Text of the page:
Is it just me, or have guys like Draper, McCarty, and Maltby made role players cool?
Ever since the 1997 Cup run, when I played sports, I was ok being a role player if it was a sport I wasn't the best at. If I'm not the star it's fine. Just hustle, make my plays, and help the team win. The stars on the team appreciate the hard work and know you'll be there if they have a bad game.
They have. I've been teaching my ten year old brother a lot about sports. As a kid, he naturally wants to be the ball hog and superstar and when he can't he gets frustrated. I've used Maltby and Draper (he wouldn't really understand using McCarty) as examples of how you can help the team win by working hard and finding what you're good at, even if it's not scoring. He loved both those guys and eventually it'll hit home that being a great role player is just as important as being a superstar.
Maybe its because when I was growing up, guys like McCarty, Draper, Maltby, Kocur, and Lapointe were such instrumental parts to our success, but I find myself liking the "grinders" and "role players" and "enforcers" more than the "stars". They don't get the publicity that the star players get, but their role is just as important. When I look at teams like Washington, many will admire Ovechkin, Backstrom, and Green. I always find myself liking guys like Jason Chimera and Matt Hendricks. It's not that I don't like watching guys like Kane and Toews make amazing plays and split defenses, but I appreciate the guys like Carcillo and Bickell, who work just as hard (if not harder), and don't get nearly the appreciation from the media. Not so say the media hates grinders, but they are often left in the shadows.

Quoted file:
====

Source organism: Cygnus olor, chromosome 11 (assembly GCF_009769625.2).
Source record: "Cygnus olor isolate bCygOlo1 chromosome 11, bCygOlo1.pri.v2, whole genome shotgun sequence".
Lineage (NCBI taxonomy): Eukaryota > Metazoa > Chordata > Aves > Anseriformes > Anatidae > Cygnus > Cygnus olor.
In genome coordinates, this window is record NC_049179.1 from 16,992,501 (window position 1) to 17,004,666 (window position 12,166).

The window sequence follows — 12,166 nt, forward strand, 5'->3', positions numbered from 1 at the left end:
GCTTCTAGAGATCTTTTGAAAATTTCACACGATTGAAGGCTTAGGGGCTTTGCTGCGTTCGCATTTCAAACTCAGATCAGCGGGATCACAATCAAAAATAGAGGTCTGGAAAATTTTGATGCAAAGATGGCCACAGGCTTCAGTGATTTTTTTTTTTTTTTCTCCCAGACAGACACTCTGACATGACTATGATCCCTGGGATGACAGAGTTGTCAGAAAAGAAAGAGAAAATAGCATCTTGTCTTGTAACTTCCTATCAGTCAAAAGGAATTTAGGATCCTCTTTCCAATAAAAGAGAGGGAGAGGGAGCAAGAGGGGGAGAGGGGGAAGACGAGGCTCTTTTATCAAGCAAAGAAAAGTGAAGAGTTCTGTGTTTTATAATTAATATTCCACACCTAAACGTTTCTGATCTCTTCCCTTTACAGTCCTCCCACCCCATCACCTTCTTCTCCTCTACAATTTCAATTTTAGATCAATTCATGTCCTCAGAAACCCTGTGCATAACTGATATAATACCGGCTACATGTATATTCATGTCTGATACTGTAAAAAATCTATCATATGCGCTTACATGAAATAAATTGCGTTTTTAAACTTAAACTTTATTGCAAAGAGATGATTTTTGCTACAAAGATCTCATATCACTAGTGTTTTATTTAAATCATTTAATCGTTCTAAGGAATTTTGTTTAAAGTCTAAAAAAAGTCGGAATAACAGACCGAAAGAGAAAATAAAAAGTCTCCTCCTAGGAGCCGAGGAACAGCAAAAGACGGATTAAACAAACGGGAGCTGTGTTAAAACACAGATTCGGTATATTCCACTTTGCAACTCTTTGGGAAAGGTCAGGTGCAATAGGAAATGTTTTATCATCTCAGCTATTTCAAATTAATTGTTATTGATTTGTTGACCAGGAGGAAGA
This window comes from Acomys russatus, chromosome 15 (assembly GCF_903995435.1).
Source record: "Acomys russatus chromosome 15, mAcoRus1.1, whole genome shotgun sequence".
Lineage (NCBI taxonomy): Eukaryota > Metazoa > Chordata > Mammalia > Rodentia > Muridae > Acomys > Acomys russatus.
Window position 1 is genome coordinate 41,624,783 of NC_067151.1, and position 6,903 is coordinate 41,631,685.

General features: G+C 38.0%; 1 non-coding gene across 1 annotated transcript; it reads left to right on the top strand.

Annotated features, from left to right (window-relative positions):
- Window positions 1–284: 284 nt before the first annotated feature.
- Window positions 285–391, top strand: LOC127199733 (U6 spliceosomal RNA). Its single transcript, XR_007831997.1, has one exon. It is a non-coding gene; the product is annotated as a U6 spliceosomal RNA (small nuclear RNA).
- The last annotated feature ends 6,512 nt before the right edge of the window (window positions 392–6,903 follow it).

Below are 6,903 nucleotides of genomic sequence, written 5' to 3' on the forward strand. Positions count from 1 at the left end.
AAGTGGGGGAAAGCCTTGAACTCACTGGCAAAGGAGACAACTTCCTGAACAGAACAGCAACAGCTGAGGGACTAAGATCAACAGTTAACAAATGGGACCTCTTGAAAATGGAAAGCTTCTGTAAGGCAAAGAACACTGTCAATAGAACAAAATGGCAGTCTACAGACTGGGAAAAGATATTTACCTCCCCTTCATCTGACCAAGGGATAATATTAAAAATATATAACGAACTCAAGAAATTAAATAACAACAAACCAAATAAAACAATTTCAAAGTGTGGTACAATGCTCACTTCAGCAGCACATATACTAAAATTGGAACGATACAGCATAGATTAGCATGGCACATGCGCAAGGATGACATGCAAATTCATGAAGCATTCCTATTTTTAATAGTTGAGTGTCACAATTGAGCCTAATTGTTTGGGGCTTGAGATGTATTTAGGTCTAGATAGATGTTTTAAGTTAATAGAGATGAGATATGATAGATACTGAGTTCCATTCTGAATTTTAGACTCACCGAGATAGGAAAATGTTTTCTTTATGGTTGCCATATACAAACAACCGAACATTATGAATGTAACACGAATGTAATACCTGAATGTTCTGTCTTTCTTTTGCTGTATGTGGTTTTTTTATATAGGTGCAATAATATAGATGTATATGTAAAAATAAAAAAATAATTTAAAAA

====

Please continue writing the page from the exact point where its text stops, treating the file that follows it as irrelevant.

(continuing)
It's a lot easier to relate to a guy like McCarty, who plays in a terrible rock band, than to Zetterberg, who owns a clothing line and married a supermodel.